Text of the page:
About the Episode
What exactly is work? We have so much work to-do as moms and some of it feels like we can’t put it down. So how can we stop and rest? How can we take a Sabbath when we’re not even really sure what counts as work and what doesn’t?
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You’re listening to episode 10 of the simply Sabbath podcast
Rest doesn’t have to be a four-letter word. If you feel like you’re about to break from exhaustion. Let me invite you to Simply Sabbath, a podcast for the burnt-out Christian mom, who longs to get back to the core of who she is and to reclaim the deep joy and stabilizing peace Jesus has for her in her every day– without the mom guilt that often accompanies self-care practices.
Hi, my name is Rachel Fahrenbach and I help busy moms just like you add a simple restful family Sabbath to their week. So they can experience a refueling that gives them exactly what they need to live the life that God has called them to. I’m so glad you’ve joined me today. Let’s get to it
You want to know what work is. I totally get this because our culture and our world looks so vastly different than the Israelites’ did. When God gave the Israelites the command to observe the Sabbath, they weren’t even in their own country. They were just beginning to establish the nation of Israel and the culture and all things that would follow with observing the Sabbath. They were still in the wilderness. And so what exactly does work look like now when we’re not in a wilderness? When we’re not in a culture that collectively sabbaths together.
What does it look like for the stay-at-home mom who doesn’t leave and goes to her nine to five? What does it look like from the work-from-home mom who has to create some boundary in her home because she also doesn’t leave for a nine to five. What does it look like for the mom who does leave for her nine to five, but she comes home and have to be mom still.
What is work?
We have so many things as moms and it can be really frustrating because some of it feels like we can’t stop it. Some of it feels like we can’t put it down. So how can we stop? How can we take a Sabbath when we’re not even really sure what we’re supposed to be sabbathing from?
My understanding of what work is has evolved as I’ve practiced Sabbath. I now know when I’m working. I now know when it’s something that’s life-giving to me, when something is joyful, and when something is work. When something is my striving.
It’s taken me a long time to get to there. And so if you don’t know exactly what you’re supposed to be ceasing from yet, just give it time, first of all. We’ll talk a little bit more in a few minutes about a little bit more of a guideline for what that means, but for right now, I just, I want to encourage you not to feel the pressure to define exactly what it is that you’re ceasing from. Because as you Sabbath week after week, you’ll find that that becomes clearer and clearer for you. That the ways in which you work, the ways in which you strive, the ways in which you aim to be productive, look slightly different from your neighbor. And so worry more about being attentive to the way that you’re moving through that space of rest.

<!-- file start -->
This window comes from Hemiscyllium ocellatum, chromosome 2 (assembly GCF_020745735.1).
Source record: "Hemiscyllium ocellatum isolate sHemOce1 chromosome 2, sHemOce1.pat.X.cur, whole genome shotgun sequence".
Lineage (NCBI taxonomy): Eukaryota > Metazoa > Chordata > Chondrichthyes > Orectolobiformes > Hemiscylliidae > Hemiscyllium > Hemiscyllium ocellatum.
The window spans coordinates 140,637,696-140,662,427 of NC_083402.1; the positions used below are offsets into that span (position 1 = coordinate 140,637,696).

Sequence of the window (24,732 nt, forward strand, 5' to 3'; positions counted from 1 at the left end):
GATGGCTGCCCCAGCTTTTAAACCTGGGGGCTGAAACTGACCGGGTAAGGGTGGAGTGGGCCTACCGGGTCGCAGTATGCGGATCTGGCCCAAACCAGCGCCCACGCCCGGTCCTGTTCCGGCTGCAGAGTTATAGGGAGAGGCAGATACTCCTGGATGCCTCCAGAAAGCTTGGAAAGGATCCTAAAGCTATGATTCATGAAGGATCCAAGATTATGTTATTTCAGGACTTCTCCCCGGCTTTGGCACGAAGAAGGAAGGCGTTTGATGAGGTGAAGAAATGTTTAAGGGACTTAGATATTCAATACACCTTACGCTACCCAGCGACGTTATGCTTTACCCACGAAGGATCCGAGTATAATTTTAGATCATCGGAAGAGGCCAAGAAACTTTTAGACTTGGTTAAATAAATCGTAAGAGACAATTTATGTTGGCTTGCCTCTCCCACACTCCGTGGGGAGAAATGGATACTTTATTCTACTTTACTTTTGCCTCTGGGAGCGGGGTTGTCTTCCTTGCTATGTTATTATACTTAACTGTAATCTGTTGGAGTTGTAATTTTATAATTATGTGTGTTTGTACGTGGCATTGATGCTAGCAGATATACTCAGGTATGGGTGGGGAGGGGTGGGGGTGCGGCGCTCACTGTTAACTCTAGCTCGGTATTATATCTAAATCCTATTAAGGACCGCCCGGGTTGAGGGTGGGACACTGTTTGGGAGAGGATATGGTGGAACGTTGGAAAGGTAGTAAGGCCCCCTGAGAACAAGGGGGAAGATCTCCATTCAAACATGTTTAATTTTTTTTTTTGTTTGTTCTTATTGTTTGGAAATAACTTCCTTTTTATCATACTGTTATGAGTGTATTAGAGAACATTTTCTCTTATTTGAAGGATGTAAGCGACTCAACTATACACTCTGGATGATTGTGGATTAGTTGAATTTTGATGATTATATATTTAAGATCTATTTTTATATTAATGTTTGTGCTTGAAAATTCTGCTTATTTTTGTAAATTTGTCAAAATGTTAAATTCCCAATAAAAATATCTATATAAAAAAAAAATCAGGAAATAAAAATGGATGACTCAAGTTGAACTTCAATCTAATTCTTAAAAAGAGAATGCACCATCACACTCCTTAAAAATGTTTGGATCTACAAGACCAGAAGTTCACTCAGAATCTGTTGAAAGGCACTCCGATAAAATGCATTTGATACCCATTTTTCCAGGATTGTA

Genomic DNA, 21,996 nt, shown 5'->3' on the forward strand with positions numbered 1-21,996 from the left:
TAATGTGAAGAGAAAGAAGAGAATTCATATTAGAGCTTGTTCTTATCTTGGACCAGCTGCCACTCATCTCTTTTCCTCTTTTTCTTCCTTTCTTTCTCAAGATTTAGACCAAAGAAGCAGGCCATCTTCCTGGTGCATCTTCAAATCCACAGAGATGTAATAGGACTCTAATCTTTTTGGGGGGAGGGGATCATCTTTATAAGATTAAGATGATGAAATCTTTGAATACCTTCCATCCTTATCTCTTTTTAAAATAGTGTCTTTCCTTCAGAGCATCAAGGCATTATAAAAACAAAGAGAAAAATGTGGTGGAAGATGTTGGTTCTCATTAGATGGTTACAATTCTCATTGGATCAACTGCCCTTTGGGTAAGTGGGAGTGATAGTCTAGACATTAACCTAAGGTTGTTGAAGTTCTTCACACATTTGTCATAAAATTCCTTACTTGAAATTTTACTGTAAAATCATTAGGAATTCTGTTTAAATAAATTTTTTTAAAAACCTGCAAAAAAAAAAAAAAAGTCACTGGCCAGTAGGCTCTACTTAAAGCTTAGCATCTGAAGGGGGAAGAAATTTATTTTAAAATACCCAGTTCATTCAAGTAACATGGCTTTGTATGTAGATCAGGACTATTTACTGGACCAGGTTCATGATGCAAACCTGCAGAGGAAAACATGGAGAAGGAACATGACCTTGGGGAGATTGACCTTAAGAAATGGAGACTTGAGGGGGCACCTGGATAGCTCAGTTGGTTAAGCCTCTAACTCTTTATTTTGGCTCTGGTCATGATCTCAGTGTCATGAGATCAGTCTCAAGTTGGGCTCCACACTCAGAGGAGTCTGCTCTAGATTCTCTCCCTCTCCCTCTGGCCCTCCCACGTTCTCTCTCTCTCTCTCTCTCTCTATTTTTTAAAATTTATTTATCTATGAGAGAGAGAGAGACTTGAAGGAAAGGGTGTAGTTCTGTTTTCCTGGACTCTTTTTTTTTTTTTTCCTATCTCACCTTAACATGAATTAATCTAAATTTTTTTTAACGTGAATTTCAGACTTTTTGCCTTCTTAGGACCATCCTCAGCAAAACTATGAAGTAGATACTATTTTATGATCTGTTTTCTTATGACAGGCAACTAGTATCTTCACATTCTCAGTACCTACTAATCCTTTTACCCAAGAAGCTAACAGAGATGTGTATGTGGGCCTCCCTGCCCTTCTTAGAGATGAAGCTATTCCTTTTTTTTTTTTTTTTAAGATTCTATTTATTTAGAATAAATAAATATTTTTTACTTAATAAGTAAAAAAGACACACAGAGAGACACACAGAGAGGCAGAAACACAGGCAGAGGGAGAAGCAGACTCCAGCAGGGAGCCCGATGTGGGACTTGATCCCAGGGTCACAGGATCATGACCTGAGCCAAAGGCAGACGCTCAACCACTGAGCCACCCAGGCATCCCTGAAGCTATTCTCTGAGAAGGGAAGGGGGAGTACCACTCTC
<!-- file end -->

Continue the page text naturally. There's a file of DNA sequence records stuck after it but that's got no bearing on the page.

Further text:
I think that we all know that we need to rest, but we’re not sure what to rest from. And that’s why we ask what counts as work? We want a to-cease list. like, what should I stop doing in order to rest?
I think that in order to really answer that question, what do we cease from? What do we stop doing? What do we rest from? We have to first go back to the beginning. So in Genesis, 1:31 through Genesis chapter two, verse four, it said:
God looked over everything he had made. It was so good. So very good. It was evening. It was morning, day six. Heaven and earth were finished down to the last detail. By the seventh day, God had finished his work. On the seventh day, he rested from all of his work. God blessed the seventh day. He made it a holy day because on that day, he rested from his work. All the creating God had done.
I think this is important to note because what you are about to do has less to do with creating a don’t list and everything to do with a mindset shift that will be challenged week after week. To Sabbath is to stop working. To work is to make a Sabbath a necessary next step. The two go hand in hand they coexist. So in order to know what you’re ceasing from on day seven, you need to know what you’re creating days one through six.
A good exercise in figuring this out, figuring out what exactly are you creating days one through six, is to think about the different roles you carry. Think about what you’re creating within those roles.